Past the Line

I enter eta Creative Arts’ auditorium to find the curtains open and the stage set. It contains two benches, separated at center by a sturdy metal bar, the kind you might find against a mirror in a dance studio. There’s a sign in the middle as well, labeling each side of the stage. One side is labeled “White,” and the other is labeled “Colored.” The segregating line cuts through the playing area from top to bottom, so that it could hypothetically extend into the audience. It takes me a second to decide where to sit.

eta Creative Arts is a theater that, according to the evening’s program, “seeks to be a major cultural resource institution for the preservation, perpetuation and promulgation of the African American aesthetic.” The company’s current production juxtaposes two one-act plays, “Florence” and “Wine in the Wilderness,” exploring what it means to promulgate any racial agenda, white or black. Alice Childress, a contemporary of Lorraine Hansberry, wrote these plays in 1949 and 1969, respectively. Needless to say, when staged today they are period pieces, painting pictures of distinct moments in African-American history. But the material bristles with themes that apply directly to race and class relations today, illustrating a gulf that time has done too little to change.

I sit down and realize that I’ve sat on the White side of segregation. I stand up again and move to the Colored side. “Florence” is just as concerned with the electric boundary as I am. Nearly all the movement onstage refers to the power that this ideological divide carries for the characters populating a southern train terminal. The play revolves around two women waiting for a train from opposite sides of the barrier: Mama, a black mother, and Ms. Carter, a white actress. Ms. Carter is not your run of the mill racist; she’s very adamant on that point. She cares for black people and their plight, and wants to help them. She’s especially sorry for black people who almost look white, but are not white. This is cause enough for Mama to cross the barrier for the first time,  excitedly insisting that black people are not in reality suicidal just because they cannot be completely white. Ms. Carter perceives this as aggression, and subtly directs Mama back over the line. At this point I feel at home in my choice of seat, that I am not the kind of white person to enforce segregation.

But the play does not end there. In the final scene, Ms. Carter generously offers Mama’s daughter, who aspires to be an actress, a job. The job is doing laundry and house cleaning. Ms. Carter now crosses over to Mama’s side of the banister, overcome with generosity. Mama grabs her wrist and declares, very sternly: “It’s against the law for you to be over here with me.” It’s a strong statement: if white people intend to reinforce racial inequality through patronization, then the correct black response is to enforce racial barriers. I wonder if there’s penance I need to do, having stepped into a theater where I am the only white audience member. But then I realize that I wasn’t stopped at the door; in fact, the box office and ushers were all exceedingly friendly. The lights come up and we have a fifteen intermission.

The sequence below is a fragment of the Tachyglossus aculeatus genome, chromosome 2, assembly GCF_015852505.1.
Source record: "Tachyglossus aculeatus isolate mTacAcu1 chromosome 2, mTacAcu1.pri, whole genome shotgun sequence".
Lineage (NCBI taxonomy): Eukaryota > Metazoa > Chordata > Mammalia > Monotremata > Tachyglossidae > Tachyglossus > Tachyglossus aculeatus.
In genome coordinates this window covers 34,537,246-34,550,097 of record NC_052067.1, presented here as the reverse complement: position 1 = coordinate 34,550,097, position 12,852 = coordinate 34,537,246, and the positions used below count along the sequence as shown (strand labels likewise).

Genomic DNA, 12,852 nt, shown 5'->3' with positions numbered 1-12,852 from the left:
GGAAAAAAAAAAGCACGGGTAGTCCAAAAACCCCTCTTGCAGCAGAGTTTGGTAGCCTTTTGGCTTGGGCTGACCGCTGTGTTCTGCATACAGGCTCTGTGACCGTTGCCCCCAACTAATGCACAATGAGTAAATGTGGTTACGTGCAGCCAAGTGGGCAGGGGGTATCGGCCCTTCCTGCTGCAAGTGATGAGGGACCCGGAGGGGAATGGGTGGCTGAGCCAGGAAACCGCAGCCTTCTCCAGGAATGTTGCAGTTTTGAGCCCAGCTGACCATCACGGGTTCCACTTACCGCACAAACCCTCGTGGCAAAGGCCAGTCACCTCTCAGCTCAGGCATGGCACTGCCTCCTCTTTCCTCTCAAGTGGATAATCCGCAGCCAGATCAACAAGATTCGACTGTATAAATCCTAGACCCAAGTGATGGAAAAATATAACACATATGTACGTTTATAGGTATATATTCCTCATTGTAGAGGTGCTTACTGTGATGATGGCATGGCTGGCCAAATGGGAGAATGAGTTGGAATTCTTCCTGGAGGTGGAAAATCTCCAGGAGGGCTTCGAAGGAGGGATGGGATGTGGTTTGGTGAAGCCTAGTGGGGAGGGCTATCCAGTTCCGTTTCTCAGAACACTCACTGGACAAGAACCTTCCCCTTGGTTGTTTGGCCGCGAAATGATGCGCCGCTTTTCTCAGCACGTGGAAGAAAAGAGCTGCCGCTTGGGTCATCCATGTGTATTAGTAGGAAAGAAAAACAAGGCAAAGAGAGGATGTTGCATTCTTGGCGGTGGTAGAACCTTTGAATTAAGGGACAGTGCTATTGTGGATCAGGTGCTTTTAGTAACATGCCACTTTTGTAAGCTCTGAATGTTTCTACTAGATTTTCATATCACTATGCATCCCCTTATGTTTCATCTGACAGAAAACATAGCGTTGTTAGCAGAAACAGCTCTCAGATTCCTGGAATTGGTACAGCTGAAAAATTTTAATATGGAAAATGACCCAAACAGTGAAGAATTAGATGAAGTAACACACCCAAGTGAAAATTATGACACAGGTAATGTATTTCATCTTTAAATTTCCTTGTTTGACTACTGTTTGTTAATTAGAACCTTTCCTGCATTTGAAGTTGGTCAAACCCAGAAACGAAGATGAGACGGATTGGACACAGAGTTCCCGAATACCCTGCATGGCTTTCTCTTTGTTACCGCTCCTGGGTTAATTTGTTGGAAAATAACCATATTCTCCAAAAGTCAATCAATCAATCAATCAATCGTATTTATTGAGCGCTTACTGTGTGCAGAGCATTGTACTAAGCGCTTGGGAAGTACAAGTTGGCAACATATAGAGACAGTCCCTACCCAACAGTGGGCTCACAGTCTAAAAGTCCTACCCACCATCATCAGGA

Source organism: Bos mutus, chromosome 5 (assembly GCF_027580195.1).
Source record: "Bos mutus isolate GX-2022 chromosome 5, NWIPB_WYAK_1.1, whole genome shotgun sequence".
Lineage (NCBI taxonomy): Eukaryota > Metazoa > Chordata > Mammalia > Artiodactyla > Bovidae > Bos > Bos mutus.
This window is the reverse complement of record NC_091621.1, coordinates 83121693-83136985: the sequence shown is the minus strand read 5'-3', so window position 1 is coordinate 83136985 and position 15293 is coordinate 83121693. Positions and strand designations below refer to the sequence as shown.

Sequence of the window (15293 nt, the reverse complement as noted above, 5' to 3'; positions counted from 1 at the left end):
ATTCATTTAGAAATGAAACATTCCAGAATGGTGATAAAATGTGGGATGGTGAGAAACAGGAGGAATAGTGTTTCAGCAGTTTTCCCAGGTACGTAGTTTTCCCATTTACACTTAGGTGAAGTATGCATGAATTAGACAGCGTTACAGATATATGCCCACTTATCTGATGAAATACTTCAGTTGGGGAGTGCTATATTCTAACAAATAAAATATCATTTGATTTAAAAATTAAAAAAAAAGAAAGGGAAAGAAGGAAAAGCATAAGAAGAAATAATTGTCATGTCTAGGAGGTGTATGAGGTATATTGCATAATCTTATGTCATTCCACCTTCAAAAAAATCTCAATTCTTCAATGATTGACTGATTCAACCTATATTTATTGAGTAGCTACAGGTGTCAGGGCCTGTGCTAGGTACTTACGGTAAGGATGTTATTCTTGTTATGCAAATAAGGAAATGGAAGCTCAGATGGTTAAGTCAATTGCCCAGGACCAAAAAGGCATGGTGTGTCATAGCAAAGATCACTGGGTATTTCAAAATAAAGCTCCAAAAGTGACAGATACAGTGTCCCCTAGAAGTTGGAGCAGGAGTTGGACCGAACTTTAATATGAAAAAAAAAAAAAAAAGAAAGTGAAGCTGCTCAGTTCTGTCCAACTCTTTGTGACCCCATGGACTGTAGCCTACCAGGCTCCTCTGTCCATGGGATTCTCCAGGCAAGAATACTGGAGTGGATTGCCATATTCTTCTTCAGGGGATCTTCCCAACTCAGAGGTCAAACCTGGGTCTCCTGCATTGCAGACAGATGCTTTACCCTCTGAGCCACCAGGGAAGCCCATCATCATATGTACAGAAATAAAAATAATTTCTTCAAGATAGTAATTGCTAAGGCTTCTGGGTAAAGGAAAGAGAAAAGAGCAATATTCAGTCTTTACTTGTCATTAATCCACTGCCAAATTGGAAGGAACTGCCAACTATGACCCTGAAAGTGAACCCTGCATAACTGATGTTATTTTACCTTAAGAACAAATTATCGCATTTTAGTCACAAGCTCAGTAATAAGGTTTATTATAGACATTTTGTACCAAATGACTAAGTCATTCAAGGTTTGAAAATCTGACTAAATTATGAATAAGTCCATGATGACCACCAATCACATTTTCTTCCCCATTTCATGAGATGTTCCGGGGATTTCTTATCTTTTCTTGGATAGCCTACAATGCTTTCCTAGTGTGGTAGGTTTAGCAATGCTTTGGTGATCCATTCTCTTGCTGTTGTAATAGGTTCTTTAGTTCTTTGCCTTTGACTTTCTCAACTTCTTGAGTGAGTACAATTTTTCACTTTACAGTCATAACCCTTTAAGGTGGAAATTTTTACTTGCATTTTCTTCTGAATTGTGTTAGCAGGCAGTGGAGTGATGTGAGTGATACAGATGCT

“Wine in the Wilderness” begins in an artist’s apartment to the sounds of gunfire outside.  The play takes a trip inside a different variety of black experience, exploring the ways that different African Americans can generalize about their brothers and sisters. Director Mignon McPherson Stewart pegged this as the reason why she chose the play, saying “I hear a lot of judging people by the outside…That’s an issue we still have.” In this scenario, Bill, a middle-class painter, has decided to document black America with a triptych. For the last third of his triptych, he needs a very low-class woman, to represent the worst of his race. Tommy, the model he finds, subverts his notions of class structure within the African-American community, and in so doing questions the whole idea of a unified African-American aesthetic. Her name is short for Tomorrow, and when Bill hears this he quotes Macbeth, saying, “Tomorrow, and tomorrow, and tomorrow.” In response Tommy says, “I bet Shakespeare was black.” This one quote sets my heart at ease and sets me worrying at the same time. On the one hand, it parodies the attempt to theorize an archetypal blackness, and refuses any judgment of African-American art or people based on such a universal standard.

But it also takes Shakespeare away from me. It claims for eta’s aesthetic a wider range of culture than that produced by people of the “correct” skin color. It also challenges the idea that any skin color can be correct, in any venue or discipline. This is a good thing, but it makes me nervous, for no other reason than that my privilege is being confronted. It’s a good nervousness.

Bill and his middle class friends don’t know what to do, Tommy says, “when you run into us [African Americans] living and breathing.” When I run into a theater that’s put living and breathing actors in historical roles, rather than simply theorizing about race relations, I also have trouble knowing what to do. And there isn’t much to do but make the trip to 75th and South Chicago, because where else can you see the line so plainly? Nowhere else can the boundaries that divide race and class be made so explicit and visible in as simple an action as choosing to sit down.

eta Creative Arts Foundation, 7558 S. South Chicago Ave. Through March 3. Friday-Saturday, 8pm; Sunday, 3pm and 7pm. $30, $15 student. (773)752-3955.

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